By Carlos Lu
The Old North Church plans to renovate the Washington Garden on the northern side of the campus for several reasons: to repair the garden walls that are rapidly deteriorating, to create an outdoor classroom area for education programs, and to create a more inviting space for visitors to enjoy. But before ground can be broken on the project, archaeologists must examine the site for physical remains, a process called Cultural Heritage Management (CHM), a crucial part of maintaining our connection to the past.
The past doesn’t just exist as records in a book; it can be found in the things we literally leave behind: our trash. Trash represents physical evidence of the lives of those who came before us. CHM is the collection of the physical evidence that can be found at historically significant locations, the aforementioned trash. Because of the historic significance of the Old North Church, CHM work must be conducted on the site before construction of any kind can begin.
Historical records indicate that the Washington Garden was the previous location of two tenement buildings, Union Court 1 & Union Court 2. These low-income houses, and their associated outdoor bathroom or privy, were occupied during the dawn of the 19th century. The City Archaeologist of Boston, Joseph Bagley, and his crew recently finished their preliminary excavations of the garden, finding the remains of the foundations and cistern of the old tenement buildings. With proof of physical remains on site, phase two of the excavations will begin in early August to learn more about those who lived in Union Courts 1 & 2.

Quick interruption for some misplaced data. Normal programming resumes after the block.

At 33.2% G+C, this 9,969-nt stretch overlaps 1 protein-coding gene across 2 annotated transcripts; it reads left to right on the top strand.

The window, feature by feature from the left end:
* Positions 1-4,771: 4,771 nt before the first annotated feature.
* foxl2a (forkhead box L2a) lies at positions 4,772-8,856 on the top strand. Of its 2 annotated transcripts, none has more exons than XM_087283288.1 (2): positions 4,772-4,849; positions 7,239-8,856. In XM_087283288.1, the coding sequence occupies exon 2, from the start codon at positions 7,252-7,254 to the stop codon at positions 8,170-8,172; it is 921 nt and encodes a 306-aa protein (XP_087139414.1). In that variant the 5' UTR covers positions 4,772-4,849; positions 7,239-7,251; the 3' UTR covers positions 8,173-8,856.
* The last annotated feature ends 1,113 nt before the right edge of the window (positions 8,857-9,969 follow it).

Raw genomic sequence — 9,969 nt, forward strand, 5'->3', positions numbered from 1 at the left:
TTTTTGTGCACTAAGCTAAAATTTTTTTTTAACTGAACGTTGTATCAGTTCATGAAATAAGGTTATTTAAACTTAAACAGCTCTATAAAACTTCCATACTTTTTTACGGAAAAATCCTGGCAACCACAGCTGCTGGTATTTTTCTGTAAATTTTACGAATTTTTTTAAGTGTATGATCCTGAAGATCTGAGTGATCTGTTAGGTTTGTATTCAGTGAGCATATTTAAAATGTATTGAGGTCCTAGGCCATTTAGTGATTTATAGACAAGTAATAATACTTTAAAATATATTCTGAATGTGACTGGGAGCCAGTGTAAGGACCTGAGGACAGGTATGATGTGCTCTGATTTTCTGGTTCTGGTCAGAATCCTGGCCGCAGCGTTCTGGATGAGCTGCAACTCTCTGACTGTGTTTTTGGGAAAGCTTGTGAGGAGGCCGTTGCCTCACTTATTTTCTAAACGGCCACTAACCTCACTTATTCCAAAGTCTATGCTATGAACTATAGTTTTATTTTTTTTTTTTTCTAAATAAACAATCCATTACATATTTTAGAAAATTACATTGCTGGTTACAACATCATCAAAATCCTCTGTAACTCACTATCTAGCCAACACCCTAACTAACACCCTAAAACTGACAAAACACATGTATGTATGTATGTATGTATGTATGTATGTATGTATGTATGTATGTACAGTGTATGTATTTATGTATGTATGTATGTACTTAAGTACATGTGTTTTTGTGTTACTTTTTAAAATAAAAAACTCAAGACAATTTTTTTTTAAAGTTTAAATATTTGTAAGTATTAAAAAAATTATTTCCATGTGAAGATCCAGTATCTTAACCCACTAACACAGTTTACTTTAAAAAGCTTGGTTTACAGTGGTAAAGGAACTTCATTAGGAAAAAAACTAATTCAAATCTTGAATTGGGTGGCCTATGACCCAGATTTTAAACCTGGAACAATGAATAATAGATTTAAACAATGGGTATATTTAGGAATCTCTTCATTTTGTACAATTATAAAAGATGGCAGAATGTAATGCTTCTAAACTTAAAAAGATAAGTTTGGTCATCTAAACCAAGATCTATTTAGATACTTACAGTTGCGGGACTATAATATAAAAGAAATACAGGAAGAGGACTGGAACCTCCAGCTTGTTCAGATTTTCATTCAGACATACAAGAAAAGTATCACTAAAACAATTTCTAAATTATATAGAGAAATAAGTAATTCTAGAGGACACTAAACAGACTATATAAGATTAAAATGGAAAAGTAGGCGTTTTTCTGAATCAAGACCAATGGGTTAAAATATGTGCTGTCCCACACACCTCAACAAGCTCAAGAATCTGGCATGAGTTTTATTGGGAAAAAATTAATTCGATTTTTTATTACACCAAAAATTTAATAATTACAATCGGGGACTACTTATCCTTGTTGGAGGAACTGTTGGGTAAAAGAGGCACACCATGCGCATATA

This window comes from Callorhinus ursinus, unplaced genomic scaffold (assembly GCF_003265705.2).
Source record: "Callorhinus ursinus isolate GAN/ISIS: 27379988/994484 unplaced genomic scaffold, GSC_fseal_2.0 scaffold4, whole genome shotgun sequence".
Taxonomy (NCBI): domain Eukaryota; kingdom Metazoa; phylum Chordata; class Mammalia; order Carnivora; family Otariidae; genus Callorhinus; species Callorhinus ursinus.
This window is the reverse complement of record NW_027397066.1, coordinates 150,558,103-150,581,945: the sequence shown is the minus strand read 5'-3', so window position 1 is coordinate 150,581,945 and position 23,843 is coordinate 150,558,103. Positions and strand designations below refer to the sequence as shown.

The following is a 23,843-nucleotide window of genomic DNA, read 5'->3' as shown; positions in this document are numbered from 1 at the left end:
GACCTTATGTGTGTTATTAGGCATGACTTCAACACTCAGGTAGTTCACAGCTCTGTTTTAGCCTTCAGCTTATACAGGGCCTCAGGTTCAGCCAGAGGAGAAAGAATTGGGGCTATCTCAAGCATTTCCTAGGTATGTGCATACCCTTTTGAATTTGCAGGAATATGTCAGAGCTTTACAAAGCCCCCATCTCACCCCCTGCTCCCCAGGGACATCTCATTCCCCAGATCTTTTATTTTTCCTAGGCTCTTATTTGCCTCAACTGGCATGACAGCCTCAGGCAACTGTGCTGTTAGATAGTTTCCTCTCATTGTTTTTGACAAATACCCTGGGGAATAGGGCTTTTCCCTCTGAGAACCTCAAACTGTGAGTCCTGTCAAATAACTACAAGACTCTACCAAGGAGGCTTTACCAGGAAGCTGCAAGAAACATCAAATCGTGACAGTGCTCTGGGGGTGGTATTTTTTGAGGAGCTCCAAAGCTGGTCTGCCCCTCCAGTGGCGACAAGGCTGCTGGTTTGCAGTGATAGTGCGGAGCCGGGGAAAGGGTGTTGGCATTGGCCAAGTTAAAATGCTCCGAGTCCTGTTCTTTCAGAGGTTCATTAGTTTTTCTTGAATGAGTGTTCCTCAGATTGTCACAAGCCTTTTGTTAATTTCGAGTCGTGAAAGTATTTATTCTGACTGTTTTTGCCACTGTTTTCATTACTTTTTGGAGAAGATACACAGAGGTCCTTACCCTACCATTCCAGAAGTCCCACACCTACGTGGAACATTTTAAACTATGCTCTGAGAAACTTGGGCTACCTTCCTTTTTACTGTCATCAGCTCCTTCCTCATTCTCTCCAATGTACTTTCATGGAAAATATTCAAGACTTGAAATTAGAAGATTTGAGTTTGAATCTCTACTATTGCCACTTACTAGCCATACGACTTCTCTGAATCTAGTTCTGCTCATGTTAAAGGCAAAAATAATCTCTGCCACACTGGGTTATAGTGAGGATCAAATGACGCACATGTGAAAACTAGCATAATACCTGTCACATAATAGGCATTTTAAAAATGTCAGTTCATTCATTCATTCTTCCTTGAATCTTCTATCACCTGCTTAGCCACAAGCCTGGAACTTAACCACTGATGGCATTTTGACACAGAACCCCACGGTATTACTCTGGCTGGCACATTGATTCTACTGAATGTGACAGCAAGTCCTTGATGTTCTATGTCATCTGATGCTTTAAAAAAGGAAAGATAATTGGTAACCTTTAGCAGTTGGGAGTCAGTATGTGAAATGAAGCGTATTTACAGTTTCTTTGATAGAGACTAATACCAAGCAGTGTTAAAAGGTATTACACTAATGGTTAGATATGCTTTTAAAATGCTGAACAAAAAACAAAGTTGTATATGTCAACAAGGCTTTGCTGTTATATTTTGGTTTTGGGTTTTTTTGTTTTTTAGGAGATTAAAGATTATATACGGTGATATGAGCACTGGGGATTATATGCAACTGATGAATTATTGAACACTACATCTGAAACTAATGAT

Joseph Bagley, or Joe as he prefers to be called, is a true Bostonian. An alumnus of both Boston University and UMass Boston where he studied archaeology, Joe manages over 30 archaeological sites scattered throughout the city. At the Old North Church Joe is particularly interested in the personal lives of the occupants of Union Court 1 & 2, one occupied by the Crocker family over generations and two by several families over time. After going over census and property records of the time period, Joe said, “I saw Richard Crocker go from renting to buying [Union Court 1] and thought ‘yes, go you!’ He’s living the American Dream.” Hopefully phase two of the CHM work at Old North Church will provide a better idea about the personal experience and lives in the North End.
When phase two of the dig begins in early August, visitors to get a personal look at the excavation findings by interacting with and examining some of the artifacts at the Discovery Table or leaving their suggestions for the site after the excavation at our Sounding Board. This August will be a great opportunity to learn more about what life was like at the turn of the 19th century in the North End. We hope to see you soon!